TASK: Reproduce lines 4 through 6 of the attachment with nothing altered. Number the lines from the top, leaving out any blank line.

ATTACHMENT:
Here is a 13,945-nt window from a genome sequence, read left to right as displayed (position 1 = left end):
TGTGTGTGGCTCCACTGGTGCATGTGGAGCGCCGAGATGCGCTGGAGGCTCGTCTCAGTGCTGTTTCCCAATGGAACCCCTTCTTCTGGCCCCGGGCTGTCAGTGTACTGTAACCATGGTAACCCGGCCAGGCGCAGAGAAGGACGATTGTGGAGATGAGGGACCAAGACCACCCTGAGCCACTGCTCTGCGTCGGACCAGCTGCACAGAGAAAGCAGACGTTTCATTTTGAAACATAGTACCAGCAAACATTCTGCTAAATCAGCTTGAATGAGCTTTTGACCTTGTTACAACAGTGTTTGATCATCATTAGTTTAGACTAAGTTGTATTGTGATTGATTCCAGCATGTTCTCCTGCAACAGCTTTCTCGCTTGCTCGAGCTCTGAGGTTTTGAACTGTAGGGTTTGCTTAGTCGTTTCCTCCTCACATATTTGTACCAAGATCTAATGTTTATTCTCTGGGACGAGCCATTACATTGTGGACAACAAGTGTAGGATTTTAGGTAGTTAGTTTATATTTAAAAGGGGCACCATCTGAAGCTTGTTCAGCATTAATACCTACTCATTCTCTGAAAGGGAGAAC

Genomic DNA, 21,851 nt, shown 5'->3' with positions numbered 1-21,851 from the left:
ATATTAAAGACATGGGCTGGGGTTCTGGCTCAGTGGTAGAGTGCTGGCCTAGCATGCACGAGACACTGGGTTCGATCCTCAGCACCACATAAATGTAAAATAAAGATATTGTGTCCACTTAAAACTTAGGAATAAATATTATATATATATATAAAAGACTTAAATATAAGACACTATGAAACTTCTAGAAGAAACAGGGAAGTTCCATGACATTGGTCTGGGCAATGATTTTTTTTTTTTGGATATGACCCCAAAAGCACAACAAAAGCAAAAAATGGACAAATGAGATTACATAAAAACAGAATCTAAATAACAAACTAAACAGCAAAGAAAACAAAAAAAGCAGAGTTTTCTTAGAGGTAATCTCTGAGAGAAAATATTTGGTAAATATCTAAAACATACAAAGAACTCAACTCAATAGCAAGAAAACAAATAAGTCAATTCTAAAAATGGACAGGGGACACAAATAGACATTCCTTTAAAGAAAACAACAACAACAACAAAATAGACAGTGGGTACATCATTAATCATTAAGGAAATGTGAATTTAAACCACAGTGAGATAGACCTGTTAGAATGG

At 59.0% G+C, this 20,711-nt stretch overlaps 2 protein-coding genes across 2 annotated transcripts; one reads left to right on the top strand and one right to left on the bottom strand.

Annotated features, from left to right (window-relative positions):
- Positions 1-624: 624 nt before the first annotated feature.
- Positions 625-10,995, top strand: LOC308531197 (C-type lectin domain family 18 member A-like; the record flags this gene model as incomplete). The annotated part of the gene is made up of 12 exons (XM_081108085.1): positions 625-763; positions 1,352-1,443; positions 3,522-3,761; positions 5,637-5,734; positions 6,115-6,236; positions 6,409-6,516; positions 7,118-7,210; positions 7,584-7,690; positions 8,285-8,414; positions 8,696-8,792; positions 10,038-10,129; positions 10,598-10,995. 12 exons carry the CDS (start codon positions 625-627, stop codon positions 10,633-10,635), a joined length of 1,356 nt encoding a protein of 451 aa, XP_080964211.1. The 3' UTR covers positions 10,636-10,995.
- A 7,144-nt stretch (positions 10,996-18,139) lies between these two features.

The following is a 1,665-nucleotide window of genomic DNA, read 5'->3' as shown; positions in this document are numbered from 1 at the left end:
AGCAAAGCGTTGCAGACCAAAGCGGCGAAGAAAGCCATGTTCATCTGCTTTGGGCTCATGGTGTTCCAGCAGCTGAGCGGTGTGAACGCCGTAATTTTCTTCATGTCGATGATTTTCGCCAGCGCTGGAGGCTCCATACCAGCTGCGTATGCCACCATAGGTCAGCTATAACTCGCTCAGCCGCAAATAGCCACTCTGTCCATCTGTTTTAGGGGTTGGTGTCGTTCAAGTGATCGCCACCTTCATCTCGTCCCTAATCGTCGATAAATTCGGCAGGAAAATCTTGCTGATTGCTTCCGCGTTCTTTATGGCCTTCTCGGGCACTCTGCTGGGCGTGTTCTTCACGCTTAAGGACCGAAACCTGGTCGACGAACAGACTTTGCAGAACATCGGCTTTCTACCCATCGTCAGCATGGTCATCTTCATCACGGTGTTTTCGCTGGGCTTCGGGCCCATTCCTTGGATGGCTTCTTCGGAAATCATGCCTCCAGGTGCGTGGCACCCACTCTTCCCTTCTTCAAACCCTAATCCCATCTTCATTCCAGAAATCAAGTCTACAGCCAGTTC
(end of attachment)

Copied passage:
ATATTAAAGACATGGGCTGGGGTTCTGGCTCAGTGGTAGAGTGCTGGCCTAGCATGCACGAGACACTGGGTTCGATCCTCAGCACCACATAAATGTAAAATAAAGATATTGTGTCCACTTAAAACTTAGGAATAAATATTATATATATATATAAAAGACTTAAATATAAGACACTATGAAACTTCTAGAAGAAACAGGGAAGTTCCATGACATTGGTCTGGGCAATGATTTTTTTTTTTTGGATATGACCCCAAAAGCACAACAAAAGCAAAAAATGGACAAATGAGATTACATAAAAACAGAATCTAAATAACAAACTAAACAGCAAAGAAAACAAAAAAAGCAGAGTTTTCTTAGAGGTAATCTCTGAGAGAAAATATTTGGTAAATATCTAAAACATACAAAGAACTCAACTCAATAGCAAGAAAACAAATAAGTCAATTCTAAAAATGGACAGGGGACACAAATAGACATTCCTTTAAAGAAAACAACAACAACAACAAAATAGACAGTGGGTACATCATTAATCATTAAGGAAATGTGAATTTAAACCACAGTGAGATAGACCTGTTAGAATGG

At 59.0% G+C, this 20,711-nt stretch overlaps 2 protein-coding genes across 2 annotated transcripts; one reads left to right on the top strand and one right to left on the bottom strand.

Annotated features, from left to right (window-relative positions):